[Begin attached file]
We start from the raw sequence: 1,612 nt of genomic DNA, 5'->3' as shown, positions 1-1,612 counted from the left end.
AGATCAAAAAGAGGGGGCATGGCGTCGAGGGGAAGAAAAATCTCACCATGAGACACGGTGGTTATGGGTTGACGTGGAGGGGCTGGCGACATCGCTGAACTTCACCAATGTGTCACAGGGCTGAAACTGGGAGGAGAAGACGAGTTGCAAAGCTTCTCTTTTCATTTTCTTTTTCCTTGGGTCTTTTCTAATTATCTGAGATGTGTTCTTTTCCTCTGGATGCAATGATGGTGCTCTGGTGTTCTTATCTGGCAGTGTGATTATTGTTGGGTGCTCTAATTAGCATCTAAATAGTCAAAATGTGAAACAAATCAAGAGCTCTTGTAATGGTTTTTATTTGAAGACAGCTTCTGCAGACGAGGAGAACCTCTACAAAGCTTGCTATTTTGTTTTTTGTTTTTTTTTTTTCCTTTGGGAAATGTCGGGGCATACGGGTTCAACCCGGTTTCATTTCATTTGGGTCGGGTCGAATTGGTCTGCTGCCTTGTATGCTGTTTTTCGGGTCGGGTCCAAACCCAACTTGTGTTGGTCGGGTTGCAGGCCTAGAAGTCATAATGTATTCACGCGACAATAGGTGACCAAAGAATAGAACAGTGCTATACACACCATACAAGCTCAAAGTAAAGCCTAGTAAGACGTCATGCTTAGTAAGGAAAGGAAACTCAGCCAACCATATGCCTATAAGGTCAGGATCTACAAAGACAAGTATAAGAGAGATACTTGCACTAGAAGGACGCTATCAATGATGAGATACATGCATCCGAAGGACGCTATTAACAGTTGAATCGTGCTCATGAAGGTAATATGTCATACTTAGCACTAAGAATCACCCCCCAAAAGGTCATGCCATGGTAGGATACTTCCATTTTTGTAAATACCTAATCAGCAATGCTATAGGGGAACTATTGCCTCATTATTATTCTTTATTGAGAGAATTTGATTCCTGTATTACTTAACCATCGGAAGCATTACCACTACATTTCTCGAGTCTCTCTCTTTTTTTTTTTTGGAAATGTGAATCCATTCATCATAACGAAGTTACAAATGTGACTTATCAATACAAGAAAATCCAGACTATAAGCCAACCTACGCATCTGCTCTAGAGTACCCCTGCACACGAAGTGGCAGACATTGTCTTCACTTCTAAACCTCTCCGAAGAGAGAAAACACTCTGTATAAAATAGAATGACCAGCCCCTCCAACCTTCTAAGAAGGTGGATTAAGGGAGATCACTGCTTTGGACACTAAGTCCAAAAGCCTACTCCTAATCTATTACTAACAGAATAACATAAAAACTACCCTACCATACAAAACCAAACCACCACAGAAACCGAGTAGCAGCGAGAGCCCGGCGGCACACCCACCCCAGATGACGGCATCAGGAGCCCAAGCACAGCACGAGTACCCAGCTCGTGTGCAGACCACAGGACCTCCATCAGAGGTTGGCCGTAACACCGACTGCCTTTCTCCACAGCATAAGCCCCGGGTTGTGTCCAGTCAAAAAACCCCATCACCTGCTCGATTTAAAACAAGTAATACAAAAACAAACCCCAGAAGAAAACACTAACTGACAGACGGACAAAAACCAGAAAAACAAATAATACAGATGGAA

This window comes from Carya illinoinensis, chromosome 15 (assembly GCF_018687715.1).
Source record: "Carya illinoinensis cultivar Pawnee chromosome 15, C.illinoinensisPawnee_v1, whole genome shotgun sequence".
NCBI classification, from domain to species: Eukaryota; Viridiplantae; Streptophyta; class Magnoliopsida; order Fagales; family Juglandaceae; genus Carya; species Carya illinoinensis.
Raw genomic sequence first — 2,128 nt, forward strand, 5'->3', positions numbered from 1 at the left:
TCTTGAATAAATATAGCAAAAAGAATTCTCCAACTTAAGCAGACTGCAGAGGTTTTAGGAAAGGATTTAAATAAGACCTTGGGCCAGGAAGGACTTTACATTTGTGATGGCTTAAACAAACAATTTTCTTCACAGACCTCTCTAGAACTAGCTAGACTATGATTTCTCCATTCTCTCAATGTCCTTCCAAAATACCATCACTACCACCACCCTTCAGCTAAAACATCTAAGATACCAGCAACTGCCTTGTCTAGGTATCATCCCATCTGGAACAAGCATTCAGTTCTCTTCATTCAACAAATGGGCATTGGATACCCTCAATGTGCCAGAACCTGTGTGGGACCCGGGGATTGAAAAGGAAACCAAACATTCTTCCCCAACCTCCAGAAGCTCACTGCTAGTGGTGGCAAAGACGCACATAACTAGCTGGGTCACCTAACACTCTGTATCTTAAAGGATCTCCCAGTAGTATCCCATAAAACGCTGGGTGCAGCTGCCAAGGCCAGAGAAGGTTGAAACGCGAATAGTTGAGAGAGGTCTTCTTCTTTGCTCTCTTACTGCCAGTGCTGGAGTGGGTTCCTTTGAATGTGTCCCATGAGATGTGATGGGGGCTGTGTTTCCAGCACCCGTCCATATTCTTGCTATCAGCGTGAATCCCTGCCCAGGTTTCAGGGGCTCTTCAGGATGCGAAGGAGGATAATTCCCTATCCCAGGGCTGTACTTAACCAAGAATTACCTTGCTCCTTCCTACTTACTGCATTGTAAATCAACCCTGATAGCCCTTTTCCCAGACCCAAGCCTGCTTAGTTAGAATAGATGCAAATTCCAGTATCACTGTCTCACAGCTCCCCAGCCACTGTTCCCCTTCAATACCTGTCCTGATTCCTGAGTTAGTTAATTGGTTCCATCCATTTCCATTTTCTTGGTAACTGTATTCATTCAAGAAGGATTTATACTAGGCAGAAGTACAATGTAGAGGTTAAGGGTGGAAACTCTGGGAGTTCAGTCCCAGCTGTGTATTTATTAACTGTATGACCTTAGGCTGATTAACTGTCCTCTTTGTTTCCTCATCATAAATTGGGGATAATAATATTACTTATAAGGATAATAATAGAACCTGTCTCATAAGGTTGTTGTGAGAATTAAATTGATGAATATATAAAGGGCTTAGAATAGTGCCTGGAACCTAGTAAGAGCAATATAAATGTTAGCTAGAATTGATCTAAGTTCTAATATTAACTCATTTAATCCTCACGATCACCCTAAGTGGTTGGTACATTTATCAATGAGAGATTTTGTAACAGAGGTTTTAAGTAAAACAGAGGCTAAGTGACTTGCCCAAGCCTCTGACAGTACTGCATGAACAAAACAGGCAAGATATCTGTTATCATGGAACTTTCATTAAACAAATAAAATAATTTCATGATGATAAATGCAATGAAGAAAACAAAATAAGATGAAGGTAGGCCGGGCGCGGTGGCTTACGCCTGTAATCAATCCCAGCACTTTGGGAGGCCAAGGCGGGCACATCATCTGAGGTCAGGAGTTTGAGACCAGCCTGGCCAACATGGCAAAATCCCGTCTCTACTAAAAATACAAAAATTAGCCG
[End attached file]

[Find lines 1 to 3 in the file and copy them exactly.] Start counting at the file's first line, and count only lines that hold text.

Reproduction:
We start from the raw sequence: 1,612 nt of genomic DNA, 5'->3' as shown, positions 1-1,612 counted from the left end.
AGATCAAAAAGAGGGGGCATGGCGTCGAGGGGAAGAAAAATCTCACCATGAGACACGGTGGTTATGGGTTGACGTGGAGGGGCTGGCGACATCGCTGAACTTCACCAATGTGTCACAGGGCTGAAACTGGGAGGAGAAGACGAGTTGCAAAGCTTCTCTTTTCATTTTCTTTTTCCTTGGGTCTTTTCTAATTATCTGAGATGTGTTCTTTTCCTCTGGATGCAATGATGGTGCTCTGGTGTTCTTATCTGGCAGTGTGATTATTGTTGGGTGCTCTAATTAGCATCTAAATAGTCAAAATGTGAAACAAATCAAGAGCTCTTGTAATGGTTTTTATTTGAAGACAGCTTCTGCAGACGAGGAGAACCTCTACAAAGCTTGCTATTTTGTTTTTTGTTTTTTTTTTTTCCTTTGGGAAATGTCGGGGCATACGGGTTCAACCCGGTTTCATTTCATTTGGGTCGGGTCGAATTGGTCTGCTGCCTTGTATGCTGTTTTTCGGGTCGGGTCCAAACCCAACTTGTGTTGGTCGGGTTGCAGGCCTAGAAGTCATAATGTATTCACGCGACAATAGGTGACCAAAGAATAGAACAGTGCTATACACACCATACAAGCTCAAAGTAAAGCCTAGTAAGACGTCATGCTTAGTAAGGAAAGGAAACTCAGCCAACCATATGCCTATAAGGTCAGGATCTACAAAGACAAGTATAAGAGAGATACTTGCACTAGAAGGACGCTATCAATGATGAGATACATGCATCCGAAGGACGCTATTAACAGTTGAATCGTGCTCATGAAGGTAATATGTCATACTTAGCACTAAGAATCACCCCCCAAAAGGTCATGCCATGGTAGGATACTTCCATTTTTGTAAATACCTAATCAGCAATGCTATAGGGGAACTATTGCCTCATTATTATTCTTTATTGAGAGAATTTGATTCCTGTATTACTTAACCATCGGAAGCATTACCACTACATTTCTCGAGTCTCTCTCTTTTTTTTTTTTGGAAATGTGAATCCATTCATCATAACGAAGTTACAAATGTGACTTATCAATACAAGAAAATCCAGACTATAAGCCAACCTACGCATCTGCTCTAGAGTACCCCTGCACACGAAGTGGCAGACATTGTCTTCACTTCTAAACCTCTCCGAAGAGAGAAAACACTCTGTATAAAATAGAATGACCAGCCCCTCCAACCTTCTAAGAAGGTGGATTAAGGGAGATCACTGCTTTGGACACTAAGTCCAAAAGCCTACTCCTAATCTATTACTAACAGAATAACATAAAAACTACCCTACCATACAAAACCAAACCACCACAGAAACCGAGTAGCAGCGAGAGCCCGGCGGCACACCCACCCCAGATGACGGCATCAGGAGCCCAAGCACAGCACGAGTACCCAGCTCGTGTGCAGACCACAGGACCTCCATCAGAGGTTGGCCGTAACACCGACTGCCTTTCTCCACAGCATAAGCCCCGGGTTGTGTCCAGTCAAAAAACCCCATCACCTGCTCGATTTAAAACAAGTAATACAAAAACAAACCCCAGAAGAAAACACTAACTGACAGACGGACAAAAACCAGAAAAACAAATAATACAGATGGAA

This window comes from Carya illinoinensis, chromosome 15 (assembly GCF_018687715.1).